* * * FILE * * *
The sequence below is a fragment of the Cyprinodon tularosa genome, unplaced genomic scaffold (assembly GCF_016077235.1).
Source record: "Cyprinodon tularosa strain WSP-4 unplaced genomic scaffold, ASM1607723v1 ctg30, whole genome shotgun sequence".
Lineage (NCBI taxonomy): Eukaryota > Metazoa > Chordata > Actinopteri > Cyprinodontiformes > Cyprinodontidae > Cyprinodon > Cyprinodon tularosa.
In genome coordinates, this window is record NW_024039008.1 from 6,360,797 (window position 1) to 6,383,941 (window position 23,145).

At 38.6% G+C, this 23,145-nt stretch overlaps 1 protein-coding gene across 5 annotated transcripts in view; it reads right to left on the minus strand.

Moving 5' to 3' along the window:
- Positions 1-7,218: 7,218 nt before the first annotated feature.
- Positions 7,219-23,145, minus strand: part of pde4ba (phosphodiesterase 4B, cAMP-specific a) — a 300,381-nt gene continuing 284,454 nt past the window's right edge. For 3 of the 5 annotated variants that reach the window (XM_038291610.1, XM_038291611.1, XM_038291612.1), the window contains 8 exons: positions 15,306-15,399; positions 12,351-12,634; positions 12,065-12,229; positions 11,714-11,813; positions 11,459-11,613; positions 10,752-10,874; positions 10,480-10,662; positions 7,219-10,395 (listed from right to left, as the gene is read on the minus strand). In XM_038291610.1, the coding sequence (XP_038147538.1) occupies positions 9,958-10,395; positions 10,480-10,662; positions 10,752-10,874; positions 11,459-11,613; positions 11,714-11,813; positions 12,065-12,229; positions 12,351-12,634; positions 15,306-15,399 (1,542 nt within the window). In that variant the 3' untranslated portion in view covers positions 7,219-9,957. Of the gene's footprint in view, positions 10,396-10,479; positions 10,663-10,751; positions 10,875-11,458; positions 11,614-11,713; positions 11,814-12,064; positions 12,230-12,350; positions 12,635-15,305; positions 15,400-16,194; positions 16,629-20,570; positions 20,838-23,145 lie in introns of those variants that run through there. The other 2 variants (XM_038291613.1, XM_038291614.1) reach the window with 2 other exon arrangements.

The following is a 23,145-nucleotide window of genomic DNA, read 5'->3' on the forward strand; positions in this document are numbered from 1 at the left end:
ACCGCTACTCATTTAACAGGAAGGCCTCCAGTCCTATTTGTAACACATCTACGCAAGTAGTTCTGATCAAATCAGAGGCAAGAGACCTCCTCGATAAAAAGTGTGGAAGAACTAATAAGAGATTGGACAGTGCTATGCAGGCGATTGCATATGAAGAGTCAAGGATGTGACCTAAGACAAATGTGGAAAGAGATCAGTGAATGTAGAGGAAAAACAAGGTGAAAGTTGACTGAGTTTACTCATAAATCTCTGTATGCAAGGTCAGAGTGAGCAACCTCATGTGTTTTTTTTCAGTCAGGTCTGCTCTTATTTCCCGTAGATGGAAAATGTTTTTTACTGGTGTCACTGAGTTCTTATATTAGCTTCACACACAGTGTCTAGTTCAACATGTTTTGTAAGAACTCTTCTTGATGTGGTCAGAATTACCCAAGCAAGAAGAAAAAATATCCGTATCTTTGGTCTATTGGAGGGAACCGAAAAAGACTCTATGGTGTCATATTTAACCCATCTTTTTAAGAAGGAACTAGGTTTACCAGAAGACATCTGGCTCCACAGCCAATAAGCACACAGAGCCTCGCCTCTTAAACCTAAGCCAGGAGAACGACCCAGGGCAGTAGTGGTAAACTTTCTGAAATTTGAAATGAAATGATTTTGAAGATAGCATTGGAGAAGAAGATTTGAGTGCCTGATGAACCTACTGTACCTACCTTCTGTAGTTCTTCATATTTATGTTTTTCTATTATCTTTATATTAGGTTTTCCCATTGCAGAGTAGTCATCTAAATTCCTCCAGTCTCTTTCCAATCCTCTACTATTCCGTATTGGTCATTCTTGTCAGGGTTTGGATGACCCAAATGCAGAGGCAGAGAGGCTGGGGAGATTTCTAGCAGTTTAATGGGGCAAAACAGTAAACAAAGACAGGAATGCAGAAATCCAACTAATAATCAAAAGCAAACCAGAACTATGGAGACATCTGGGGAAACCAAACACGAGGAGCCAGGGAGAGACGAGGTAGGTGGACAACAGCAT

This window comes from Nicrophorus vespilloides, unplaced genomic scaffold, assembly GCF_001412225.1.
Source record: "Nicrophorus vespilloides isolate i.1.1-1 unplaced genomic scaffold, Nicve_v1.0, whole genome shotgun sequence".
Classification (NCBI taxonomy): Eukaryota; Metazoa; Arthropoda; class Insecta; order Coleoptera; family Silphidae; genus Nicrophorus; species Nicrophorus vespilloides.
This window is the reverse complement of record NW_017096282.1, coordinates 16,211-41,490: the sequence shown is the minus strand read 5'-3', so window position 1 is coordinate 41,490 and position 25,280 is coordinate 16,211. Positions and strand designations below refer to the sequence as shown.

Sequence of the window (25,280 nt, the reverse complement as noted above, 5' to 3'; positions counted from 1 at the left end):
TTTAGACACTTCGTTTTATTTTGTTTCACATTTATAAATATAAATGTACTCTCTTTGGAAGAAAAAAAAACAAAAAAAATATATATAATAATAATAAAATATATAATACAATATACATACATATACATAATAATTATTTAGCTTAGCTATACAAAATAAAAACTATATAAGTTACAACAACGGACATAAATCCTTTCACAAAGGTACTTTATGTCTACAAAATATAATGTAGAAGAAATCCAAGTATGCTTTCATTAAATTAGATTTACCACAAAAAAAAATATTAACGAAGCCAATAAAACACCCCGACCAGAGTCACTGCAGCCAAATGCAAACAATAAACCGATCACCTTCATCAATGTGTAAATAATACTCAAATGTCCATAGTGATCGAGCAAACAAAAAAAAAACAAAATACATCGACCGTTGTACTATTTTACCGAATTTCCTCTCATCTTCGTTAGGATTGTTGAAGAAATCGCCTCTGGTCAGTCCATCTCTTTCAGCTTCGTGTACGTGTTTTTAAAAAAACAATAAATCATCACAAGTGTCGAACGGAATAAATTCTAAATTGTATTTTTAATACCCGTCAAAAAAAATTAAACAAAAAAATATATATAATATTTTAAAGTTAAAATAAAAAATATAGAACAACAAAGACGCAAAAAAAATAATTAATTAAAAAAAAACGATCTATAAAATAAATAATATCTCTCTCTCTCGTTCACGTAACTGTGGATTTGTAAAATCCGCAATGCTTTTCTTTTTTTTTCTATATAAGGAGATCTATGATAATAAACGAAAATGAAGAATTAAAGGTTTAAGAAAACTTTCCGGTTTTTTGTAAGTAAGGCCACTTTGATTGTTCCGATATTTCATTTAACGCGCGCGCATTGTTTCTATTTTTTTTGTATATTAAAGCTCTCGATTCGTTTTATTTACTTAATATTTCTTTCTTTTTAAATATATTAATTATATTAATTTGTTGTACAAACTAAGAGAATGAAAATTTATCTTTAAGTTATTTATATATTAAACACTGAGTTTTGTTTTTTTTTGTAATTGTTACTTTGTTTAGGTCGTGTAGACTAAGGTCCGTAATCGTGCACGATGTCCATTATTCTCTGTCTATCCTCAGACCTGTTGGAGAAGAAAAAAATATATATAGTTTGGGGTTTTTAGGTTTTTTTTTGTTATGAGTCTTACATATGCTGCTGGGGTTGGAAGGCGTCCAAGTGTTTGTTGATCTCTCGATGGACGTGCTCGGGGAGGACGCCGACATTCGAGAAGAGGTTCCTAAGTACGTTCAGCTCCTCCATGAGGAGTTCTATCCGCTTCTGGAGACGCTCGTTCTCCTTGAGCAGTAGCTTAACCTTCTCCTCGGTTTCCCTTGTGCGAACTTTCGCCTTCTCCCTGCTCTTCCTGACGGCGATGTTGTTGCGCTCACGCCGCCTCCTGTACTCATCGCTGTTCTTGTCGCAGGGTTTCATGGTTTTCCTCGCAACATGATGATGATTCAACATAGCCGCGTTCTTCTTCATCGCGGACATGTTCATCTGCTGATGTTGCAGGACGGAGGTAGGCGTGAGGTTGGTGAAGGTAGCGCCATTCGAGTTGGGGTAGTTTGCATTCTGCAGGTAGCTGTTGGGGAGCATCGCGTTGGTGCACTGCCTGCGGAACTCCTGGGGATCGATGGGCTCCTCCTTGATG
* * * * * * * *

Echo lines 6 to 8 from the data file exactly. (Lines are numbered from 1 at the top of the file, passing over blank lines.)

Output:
Moving 5' to 3' along the window:
- Positions 1-7,218: 7,218 nt before the first annotated feature.
- Positions 7,219-23,145, minus strand: part of pde4ba (phosphodiesterase 4B, cAMP-specific a) — a 300,381-nt gene continuing 284,454 nt past the window's right edge. For 3 of the 5 annotated variants that reach the window (XM_038291610.1, XM_038291611.1, XM_038291612.1), the window contains 8 exons: positions 15,306-15,399; positions 12,351-12,634; positions 12,065-12,229; positions 11,714-11,813; positions 11,459-11,613; positions 10,752-10,874; positions 10,480-10,662; positions 7,219-10,395 (listed from right to left, as the gene is read on the minus strand). In XM_038291610.1, the coding sequence (XP_038147538.1) occupies positions 9,958-10,395; positions 10,480-10,662; positions 10,752-10,874; positions 11,459-11,613; positions 11,714-11,813; positions 12,065-12,229; positions 12,351-12,634; positions 15,306-15,399 (1,542 nt within the window). In that variant the 3' untranslated portion in view covers positions 7,219-9,957. Of the gene's footprint in view, positions 10,396-10,479; positions 10,663-10,751; positions 10,875-11,458; positions 11,614-11,713; positions 11,814-12,064; positions 12,230-12,350; positions 12,635-15,305; positions 15,400-16,194; positions 16,629-20,570; positions 20,838-23,145 lie in introns of those variants that run through there. The other 2 variants (XM_038291613.1, XM_038291614.1) reach the window with 2 other exon arrangements.